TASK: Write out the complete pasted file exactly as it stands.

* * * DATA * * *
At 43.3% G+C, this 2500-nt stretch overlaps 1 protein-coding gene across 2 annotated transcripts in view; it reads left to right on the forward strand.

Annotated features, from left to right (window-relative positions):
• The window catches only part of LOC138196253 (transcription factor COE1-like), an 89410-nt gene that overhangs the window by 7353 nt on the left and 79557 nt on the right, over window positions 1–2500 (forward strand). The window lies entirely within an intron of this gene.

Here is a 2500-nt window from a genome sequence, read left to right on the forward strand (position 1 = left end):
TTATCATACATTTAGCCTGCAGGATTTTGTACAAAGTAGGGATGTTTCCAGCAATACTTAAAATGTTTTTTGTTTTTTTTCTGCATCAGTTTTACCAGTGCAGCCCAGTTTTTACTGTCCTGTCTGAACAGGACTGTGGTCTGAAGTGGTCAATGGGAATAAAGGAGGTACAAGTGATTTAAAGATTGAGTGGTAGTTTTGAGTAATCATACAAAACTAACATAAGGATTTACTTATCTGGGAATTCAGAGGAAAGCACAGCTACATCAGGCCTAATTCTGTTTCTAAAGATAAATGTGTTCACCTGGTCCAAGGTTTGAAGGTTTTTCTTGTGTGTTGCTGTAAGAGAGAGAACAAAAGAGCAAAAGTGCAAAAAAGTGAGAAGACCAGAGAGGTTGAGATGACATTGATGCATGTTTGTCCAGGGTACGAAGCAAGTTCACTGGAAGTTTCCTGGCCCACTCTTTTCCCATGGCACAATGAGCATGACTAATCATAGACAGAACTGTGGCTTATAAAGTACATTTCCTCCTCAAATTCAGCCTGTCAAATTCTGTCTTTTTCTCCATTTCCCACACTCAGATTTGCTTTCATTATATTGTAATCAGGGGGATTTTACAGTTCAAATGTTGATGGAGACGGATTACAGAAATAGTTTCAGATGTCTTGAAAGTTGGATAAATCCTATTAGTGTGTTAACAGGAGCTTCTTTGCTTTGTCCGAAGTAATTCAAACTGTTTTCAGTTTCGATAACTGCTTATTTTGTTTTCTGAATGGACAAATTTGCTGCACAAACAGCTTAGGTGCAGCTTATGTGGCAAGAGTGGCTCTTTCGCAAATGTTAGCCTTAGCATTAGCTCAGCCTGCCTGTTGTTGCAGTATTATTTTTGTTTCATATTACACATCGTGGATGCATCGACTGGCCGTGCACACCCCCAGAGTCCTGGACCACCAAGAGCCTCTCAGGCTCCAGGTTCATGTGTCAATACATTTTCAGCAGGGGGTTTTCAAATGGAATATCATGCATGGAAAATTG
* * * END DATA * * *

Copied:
At 43.3% G+C, this 2500-nt stretch overlaps 1 protein-coding gene across 2 annotated transcripts in view; it reads left to right on the forward strand.

Annotated features, from left to right (window-relative positions):
• The window catches only part of LOC138196253 (transcription factor COE1-like), an 89410-nt gene that overhangs the window by 7353 nt on the left and 79557 nt on the right, over window positions 1–2500 (forward strand). The window lies entirely within an intron of this gene.

Here is a 2500-nt window from a genome sequence, read left to right on the forward strand (position 1 = left end):
TTATCATACATTTAGCCTGCAGGATTTTGTACAAAGTAGGGATGTTTCCAGCAATACTTAAAATGTTTTTTGTTTTTTTTCTGCATCAGTTTTACCAGTGCAGCCCAGTTTTTACTGTCCTGTCTGAACAGGACTGTGGTCTGAAGTGGTCAATGGGAATAAAGGAGGTACAAGTGATTTAAAGATTGAGTGGTAGTTTTGAGTAATCATACAAAACTAACATAAGGATTTACTTATCTGGGAATTCAGAGGAAAGCACAGCTACATCAGGCCTAATTCTGTTTCTAAAGATAAATGTGTTCACCTGGTCCAAGGTTTGAAGGTTTTTCTTGTGTGTTGCTGTAAGAGAGAGAACAAAAGAGCAAAAGTGCAAAAAAGTGAGAAGACCAGAGAGGTTGAGATGACATTGATGCATGTTTGTCCAGGGTACGAAGCAAGTTCACTGGAAGTTTCCTGGCCCACTCTTTTCCCATGGCACAATGAGCATGACTAATCATAGACAGAACTGTGGCTTATAAAGTACATTTCCTCCTCAAATTCAGCCTGTCAAATTCTGTCTTTTTCTCCATTTCCCACACTCAGATTTGCTTTCATTATATTGTAATCAGGGGGATTTTACAGTTCAAATGTTGATGGAGACGGATTACAGAAATAGTTTCAGATGTCTTGAAAGTTGGATAAATCCTATTAGTGTGTTAACAGGAGCTTCTTTGCTTTGTCCGAAGTAATTCAAACTGTTTTCAGTTTCGATAACTGCTTATTTTGTTTTCTGAATGGACAAATTTGCTGCACAAACAGCTTAGGTGCAGCTTATGTGGCAAGAGTGGCTCTTTCGCAAATGTTAGCCTTAGCATTAGCTCAGCCTGCCTGTTGTTGCAGTATTATTTTTGTTTCATATTACACATCGTGGATGCATCGACTGGCCGTGCACACCCCCAGAGTCCTGGACCACCAAGAGCCTCTCAGGCTCCAGGTTCATGTGTCAATACATTTTCAGCAGGGGGTTTTCAAATGGAATATCATGCATGGAAAATTG